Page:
SAFETY of FRESH PORK . . . from Farm to Table

Although pork is the number one meat consumed in the world, U.S. consumption dropped during the 1970s, largely because its high fat content caused health-conscious Americans to choose leaner meats. Today's hogs have much less fat due to improved genetics, breeding and feeding. Read on for more information about this red meat.

What to Look For When Buying Pork

What Does "Natural" Mean? All fresh meat qualifies as "natural." Products labeled "natural" cannot contain any artificial flavor or flavoring, coloring ingredient, chemical preservative or any other artificial or synthetic ingredient; and the product and its ingredients are not more than minimally processed (ground, for example). A brief statement that explains what is meant by the term "natural" should accompany all products claiming to be natural.

Why is Pork a "Red" Meat? Oxygen is delivered to muscles by the red cells in the blood. One of the proteins in meat, myoglobin, holds the oxygen in the muscle. The amount of myoglobin in animal muscles determines the color of meat. Pork is classified a "red" meat because it contains more myoglobin than chicken or fish. When fresh pork is cooked, it becomes lighter in color, but it is still a red meat. Pork is classed as "livestock" along with veal, lamb and beef. All livestock are considered "red meat."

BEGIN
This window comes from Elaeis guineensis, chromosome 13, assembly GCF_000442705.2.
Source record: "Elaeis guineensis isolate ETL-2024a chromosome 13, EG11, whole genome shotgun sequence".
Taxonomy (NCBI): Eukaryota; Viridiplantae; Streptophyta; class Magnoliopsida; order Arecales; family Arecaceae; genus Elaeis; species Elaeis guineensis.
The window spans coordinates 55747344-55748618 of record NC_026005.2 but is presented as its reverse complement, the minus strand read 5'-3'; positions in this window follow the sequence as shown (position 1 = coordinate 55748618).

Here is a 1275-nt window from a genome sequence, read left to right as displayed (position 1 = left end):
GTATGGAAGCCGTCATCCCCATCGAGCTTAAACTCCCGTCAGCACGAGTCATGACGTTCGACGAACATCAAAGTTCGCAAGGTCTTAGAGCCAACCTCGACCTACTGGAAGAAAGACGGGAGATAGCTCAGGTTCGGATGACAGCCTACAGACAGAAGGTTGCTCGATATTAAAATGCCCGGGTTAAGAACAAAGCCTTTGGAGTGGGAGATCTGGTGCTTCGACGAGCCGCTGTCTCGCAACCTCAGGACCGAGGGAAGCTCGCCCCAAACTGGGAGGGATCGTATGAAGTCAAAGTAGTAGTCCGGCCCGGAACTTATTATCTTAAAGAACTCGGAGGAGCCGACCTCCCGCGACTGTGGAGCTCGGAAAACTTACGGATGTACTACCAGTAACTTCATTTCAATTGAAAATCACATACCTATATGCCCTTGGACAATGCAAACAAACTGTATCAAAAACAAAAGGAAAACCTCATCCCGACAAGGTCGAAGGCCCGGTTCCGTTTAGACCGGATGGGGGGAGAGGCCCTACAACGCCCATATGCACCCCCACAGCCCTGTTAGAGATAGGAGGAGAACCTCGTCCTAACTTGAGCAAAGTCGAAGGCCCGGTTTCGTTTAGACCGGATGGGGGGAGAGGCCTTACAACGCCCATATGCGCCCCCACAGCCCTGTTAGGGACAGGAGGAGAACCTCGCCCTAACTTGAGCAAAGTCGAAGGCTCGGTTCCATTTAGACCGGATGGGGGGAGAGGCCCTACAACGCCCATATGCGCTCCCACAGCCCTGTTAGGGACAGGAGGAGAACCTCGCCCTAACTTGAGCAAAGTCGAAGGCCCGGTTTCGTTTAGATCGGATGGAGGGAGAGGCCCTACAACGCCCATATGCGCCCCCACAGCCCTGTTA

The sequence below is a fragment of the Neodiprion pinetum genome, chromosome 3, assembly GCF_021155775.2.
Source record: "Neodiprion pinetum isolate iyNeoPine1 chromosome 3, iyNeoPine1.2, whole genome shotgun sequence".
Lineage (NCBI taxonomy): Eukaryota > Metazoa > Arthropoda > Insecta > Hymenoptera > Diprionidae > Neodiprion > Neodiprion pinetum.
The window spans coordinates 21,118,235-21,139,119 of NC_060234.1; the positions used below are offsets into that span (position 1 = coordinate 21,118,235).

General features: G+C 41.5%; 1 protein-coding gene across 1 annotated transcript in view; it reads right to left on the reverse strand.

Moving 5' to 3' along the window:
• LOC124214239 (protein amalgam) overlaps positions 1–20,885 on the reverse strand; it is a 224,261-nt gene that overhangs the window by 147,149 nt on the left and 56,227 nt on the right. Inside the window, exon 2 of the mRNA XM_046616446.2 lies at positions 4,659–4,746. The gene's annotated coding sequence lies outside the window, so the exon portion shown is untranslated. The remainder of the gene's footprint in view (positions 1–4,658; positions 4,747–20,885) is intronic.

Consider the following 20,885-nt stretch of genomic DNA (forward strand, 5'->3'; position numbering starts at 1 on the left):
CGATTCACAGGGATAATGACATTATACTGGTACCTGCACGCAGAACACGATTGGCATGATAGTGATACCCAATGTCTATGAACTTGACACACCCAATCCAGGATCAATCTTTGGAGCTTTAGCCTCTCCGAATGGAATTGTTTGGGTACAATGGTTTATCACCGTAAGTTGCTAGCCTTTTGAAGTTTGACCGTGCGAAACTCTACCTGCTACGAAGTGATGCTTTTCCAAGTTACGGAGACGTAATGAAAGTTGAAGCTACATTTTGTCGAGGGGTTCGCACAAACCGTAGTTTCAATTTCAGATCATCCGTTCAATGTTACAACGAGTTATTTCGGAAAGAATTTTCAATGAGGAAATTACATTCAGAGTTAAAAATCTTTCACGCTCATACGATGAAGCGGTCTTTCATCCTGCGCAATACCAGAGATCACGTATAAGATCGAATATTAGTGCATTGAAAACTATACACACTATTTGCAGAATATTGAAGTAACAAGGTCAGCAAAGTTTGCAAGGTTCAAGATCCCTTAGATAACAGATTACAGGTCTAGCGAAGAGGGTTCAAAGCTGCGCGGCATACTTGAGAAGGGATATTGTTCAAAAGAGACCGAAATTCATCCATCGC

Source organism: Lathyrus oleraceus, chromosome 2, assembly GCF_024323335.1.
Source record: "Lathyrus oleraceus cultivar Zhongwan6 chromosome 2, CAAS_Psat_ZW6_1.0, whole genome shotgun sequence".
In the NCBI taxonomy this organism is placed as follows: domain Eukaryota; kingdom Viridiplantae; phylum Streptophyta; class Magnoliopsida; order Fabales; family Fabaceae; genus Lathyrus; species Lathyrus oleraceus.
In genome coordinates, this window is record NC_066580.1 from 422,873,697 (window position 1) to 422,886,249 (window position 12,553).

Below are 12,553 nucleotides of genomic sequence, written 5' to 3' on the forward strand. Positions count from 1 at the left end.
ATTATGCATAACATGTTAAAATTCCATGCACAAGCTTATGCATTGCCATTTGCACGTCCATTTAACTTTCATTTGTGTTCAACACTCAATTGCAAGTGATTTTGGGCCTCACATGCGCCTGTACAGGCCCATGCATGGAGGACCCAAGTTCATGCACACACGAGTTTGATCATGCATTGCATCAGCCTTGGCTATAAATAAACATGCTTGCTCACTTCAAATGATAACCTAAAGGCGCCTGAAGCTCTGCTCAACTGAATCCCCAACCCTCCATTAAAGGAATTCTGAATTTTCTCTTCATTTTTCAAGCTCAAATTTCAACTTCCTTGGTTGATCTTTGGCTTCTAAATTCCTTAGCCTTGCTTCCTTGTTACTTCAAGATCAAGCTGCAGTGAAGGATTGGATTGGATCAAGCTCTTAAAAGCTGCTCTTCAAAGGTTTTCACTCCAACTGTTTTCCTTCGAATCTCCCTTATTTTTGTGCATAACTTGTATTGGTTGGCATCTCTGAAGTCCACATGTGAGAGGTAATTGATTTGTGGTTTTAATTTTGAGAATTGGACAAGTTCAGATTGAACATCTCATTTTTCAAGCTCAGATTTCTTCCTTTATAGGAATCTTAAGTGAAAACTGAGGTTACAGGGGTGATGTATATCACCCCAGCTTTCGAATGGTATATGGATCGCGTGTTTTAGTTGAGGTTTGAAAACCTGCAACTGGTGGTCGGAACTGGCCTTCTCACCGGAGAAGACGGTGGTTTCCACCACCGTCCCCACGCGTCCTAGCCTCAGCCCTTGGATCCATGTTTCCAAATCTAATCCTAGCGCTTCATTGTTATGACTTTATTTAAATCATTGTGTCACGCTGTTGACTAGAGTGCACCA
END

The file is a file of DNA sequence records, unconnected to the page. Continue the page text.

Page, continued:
What Food-borne Organisms Are Associated With Pork? Pork must be adequately cooked to eliminate disease-causing parasites and bacteria that may be present. Humans may contract trichinosis (caused by the parasite, Trichinella spiralis) by eating undercooked pork. Much progress has been made in reducing trichinosis in grain-fed hogs and human cases have greatly declined since 1950. Today's pork can be enjoyed when cooked to a medium internal temperature of 160 F or a well-done internal temperature of 170 F. Some other food borne microorganisms that can be found in pork, as well as other meats and poultry, are Escherichia coli, Salmonella, Staphylococcus aureus and Listeria monocytogenes. Proper handling and thorough cooking to an internal temperature of 160 F destroy them all.

Marinating Marinate pork in the refrigerator in a covered container up to 5 days. Boil used marinade before brushing on cooked pork. Discard any uncooked leftover marinade.

Partial Cooking Never brown or partially cook pork, then refrigerate and finish cooking later, because any bacteria present wouldn't have been destroyed. It is safe to partially pre-cook or microwave pork immediately before transferring it to the hot grill to finish cooking.

Safe Cooking For safety, the USDA recommends cooking ground pork patties and ground pork mixtures such as meat loaf to 160 F. Whole muscle meats such as chops and roasts should be cooked to 160 F (medium), or 170 F (well done). Use a meat thermometer to check for safe cooking and doneness of pork.

For more Information about safe handling go to:    http://www.fsis.usda.gov/OA/pubs/pork.htm

Food Safety and Inspection Service, United States Department of Agriculture, Washington, D.C. 20250-3700

Food Facts

TasteBud's Delight US Copy write # TXu 1-354-553

by Frances M. McCrory-Meservy